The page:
When the Supreme Court sided with a gay magazine, history was made.
Before the 1950s, America didn’t have any gay publications. While there may have been pulpy Gay and Lesbian fiction for folks to read and a few movies about gay life playing in cinemas (1936’s “These Three” and 1944’s “Laura” come to mind,) there weren’t any magazines or even pamphlets that queer folks could pick up to read about gay life. To put out an out-and-out gay magazine was just too risky, and while Lisa Ben, the RKO staffer who put out the country’s first lesbian magazine-cum-newspaper in the 1940s, was responsible for penning entire issues of “Vice Versa,” she had to keep it quiet.
Then the 1950s happened. The Mattachine Society, started up by Harry Hay and a few other prominent gay men in Los Angeles in 1950, decided to start up its own publication: Something that would cover serious political issues concerning LGBT rights as well as topical subjects and happenings. The first issue of ONE magazine came out in January 1953, and while the Los Angeles gay community was happy about it, law enforcement was not.
To put things in a bit of context: This was before Stonewall, before the Black Cat protests in Silverlake, even before the Cooper’s Donuts riot in 1958 where rent boys and drag queens headed off the cops at a late-night hangout in L.A.’s “gay ghetto.” The world may have been ready for ONE magazine’s frank treatment of civil rights, social justice and gay life, but the U.S. Postal Service was not. A magazine boasting the headline “Something About Sailors” simply wasn’t going to go unnoticed by the world at large.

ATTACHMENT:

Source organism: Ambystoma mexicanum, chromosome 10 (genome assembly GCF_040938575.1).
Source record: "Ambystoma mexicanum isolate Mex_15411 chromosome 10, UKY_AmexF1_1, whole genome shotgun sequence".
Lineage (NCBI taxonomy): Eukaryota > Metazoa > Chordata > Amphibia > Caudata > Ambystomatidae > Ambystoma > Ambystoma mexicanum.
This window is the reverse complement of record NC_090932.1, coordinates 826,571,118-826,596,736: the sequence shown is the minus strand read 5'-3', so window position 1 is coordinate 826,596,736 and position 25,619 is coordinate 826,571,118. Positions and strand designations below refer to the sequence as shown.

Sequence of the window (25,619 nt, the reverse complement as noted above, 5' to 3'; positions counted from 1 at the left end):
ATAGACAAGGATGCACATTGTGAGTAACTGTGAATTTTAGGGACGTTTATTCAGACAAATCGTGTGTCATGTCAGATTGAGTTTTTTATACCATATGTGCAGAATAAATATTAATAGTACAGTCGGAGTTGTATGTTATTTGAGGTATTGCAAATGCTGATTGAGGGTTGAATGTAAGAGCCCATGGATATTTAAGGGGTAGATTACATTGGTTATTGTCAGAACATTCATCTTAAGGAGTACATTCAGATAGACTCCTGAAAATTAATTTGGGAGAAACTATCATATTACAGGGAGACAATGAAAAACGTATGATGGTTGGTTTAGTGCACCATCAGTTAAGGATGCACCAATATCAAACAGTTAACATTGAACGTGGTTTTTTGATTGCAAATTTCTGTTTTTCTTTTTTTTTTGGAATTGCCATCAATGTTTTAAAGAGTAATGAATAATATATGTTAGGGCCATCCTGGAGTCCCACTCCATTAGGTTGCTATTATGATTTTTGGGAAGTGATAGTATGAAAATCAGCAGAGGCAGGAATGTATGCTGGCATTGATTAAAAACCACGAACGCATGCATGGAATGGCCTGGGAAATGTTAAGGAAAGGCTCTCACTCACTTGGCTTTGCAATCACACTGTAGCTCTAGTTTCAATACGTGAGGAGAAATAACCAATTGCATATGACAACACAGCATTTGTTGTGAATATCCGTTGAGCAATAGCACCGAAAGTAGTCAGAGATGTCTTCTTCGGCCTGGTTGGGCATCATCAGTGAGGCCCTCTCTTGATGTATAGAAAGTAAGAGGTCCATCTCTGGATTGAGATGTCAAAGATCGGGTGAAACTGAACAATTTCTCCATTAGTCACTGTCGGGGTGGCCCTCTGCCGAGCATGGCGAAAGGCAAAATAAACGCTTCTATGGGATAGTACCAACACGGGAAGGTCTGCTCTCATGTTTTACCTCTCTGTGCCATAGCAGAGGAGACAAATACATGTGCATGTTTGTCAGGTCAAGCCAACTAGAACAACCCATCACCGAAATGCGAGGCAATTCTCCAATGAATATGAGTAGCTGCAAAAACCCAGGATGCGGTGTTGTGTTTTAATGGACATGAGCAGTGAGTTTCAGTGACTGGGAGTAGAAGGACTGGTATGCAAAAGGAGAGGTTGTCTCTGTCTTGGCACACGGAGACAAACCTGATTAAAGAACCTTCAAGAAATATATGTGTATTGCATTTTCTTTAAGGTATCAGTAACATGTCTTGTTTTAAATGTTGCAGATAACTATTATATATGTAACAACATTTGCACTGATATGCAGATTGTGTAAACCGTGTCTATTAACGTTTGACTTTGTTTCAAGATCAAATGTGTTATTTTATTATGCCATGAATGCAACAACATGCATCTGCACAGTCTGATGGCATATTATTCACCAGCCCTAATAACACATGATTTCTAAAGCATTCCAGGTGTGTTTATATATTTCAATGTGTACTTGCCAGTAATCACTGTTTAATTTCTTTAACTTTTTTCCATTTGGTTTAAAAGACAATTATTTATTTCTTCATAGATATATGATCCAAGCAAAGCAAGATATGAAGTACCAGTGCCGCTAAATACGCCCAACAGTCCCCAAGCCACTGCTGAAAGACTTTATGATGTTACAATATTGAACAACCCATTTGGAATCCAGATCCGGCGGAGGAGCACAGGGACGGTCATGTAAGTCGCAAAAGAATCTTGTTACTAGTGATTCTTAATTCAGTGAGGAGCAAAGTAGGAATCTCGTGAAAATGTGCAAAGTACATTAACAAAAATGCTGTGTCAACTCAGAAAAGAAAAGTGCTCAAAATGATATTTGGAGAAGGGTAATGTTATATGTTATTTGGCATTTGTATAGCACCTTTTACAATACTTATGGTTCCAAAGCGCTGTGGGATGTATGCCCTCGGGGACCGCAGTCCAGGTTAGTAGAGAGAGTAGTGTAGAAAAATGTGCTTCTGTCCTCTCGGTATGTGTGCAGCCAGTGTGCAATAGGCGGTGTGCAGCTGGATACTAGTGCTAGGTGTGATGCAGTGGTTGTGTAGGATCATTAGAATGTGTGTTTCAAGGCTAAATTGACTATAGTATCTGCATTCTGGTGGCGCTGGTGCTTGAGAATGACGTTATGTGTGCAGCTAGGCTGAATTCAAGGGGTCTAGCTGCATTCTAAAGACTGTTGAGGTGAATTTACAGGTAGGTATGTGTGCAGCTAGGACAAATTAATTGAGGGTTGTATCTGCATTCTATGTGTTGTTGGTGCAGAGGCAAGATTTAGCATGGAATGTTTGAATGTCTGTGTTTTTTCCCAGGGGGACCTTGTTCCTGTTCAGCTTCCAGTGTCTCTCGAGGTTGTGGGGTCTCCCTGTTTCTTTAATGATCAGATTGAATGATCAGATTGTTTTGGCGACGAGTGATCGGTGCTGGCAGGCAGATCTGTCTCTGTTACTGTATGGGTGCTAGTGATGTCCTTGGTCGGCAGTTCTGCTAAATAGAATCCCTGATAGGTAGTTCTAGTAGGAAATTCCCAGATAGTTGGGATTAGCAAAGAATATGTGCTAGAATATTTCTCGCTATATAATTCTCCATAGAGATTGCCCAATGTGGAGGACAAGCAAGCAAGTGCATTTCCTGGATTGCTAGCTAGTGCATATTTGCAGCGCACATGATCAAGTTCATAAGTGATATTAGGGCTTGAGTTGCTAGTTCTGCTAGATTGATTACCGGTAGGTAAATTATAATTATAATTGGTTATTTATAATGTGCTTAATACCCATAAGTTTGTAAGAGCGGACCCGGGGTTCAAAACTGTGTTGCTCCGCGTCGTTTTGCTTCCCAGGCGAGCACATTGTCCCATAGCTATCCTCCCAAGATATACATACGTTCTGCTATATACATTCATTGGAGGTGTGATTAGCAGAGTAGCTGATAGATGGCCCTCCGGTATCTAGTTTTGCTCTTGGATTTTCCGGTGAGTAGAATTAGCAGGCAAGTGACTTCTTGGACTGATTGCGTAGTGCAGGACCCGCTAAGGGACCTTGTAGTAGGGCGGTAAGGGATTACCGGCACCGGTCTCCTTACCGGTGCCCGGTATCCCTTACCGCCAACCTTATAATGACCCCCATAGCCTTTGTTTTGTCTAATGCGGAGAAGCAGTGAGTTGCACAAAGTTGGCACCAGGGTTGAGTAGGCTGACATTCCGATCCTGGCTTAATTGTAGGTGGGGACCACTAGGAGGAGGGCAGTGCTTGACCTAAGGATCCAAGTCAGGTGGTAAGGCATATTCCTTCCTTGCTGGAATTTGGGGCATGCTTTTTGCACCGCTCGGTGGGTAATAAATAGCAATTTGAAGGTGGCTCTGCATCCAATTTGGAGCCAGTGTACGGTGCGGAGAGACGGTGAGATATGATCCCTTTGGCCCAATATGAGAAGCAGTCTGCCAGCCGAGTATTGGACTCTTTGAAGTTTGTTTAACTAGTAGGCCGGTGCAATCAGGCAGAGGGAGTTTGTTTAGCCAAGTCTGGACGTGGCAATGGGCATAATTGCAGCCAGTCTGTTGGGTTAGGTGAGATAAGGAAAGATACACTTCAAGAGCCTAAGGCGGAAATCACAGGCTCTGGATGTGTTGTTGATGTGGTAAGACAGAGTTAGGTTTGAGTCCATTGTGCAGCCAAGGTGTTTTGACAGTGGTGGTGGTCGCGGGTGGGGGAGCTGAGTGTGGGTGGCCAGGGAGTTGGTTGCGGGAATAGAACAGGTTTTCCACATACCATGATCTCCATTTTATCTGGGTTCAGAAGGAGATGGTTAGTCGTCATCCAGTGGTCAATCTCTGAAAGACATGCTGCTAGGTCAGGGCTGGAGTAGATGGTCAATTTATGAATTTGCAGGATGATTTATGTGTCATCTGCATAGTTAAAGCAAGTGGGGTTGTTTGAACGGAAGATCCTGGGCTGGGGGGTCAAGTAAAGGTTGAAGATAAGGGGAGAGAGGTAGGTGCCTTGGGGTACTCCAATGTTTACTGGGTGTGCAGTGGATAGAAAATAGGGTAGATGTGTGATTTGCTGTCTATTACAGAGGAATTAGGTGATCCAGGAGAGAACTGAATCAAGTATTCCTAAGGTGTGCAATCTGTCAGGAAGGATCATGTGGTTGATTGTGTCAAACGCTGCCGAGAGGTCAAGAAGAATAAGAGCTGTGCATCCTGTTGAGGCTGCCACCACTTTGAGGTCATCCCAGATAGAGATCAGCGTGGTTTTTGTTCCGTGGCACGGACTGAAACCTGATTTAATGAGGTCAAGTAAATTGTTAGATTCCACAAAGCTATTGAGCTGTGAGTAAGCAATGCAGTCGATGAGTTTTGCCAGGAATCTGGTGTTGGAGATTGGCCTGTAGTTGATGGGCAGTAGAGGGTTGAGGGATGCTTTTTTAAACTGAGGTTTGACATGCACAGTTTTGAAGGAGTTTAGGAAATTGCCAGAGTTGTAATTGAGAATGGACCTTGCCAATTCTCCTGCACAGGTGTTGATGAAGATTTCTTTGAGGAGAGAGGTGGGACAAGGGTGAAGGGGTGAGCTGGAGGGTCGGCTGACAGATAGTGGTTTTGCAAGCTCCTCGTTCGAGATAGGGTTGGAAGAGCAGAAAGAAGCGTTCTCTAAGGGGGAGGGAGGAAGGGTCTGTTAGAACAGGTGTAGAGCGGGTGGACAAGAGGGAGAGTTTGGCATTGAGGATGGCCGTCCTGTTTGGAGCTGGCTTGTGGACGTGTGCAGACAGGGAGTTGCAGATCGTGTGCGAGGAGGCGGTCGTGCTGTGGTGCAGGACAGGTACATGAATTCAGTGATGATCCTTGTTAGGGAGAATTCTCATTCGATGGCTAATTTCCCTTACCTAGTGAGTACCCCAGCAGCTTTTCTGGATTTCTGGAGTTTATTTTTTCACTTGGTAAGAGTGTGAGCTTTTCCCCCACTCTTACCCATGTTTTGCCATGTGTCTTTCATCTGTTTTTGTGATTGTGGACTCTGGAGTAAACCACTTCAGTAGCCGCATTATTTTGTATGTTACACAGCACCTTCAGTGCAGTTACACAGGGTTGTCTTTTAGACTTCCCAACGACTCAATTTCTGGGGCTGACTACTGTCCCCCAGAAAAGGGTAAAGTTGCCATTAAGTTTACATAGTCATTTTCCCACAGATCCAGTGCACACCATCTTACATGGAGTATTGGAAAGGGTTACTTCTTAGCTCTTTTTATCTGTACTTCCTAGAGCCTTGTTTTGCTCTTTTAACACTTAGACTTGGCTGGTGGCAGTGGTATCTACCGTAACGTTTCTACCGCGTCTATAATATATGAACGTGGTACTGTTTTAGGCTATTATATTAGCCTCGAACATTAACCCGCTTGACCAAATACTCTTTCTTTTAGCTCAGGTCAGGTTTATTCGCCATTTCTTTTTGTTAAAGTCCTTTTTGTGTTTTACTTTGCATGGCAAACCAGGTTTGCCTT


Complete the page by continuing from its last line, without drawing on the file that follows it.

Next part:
According to Matt Baume, who hosts the podcast “The Sewers of Paris,” ONE tried to come out quietly in the early years, featuring:
“No matchmaking ads; no racy photos; no descriptions of physical intimacy—even cuddling. But the following year, an issue contained ads for sheer pajamas and a short story that involved some touching, which led the Post Office to seize the issue.”
The Post Office refused to mail issues of ONE through the mail. While issues were mostly sold in bars, it was being mailed enough to get under the skin of Los Angeles Postmaster Otto Olesen. ONE found itself on the wrong side of the law, with no one, not even the L.A. ACLU to help out. ONE’s attorney Eric Julber had a long journey ahead of him. He not only had to convince the Supreme Court that ONE wasn’t “filthy.” He had to make a strong case that a publication dealing frankly with homosexuality isn’t the same thing an obscene or pornographic publication.
And miracle of miracles, he won. After losing out in court the first time, Julber got a swift reversal in 1958, thanks to the fact that previous cases dealing with nudity and “polygamy” had eventually won. While this victory might seem small to us, it set an important precedent. Even before the official start of the Gay Rights Movement, ONE was making history, right here in L.A.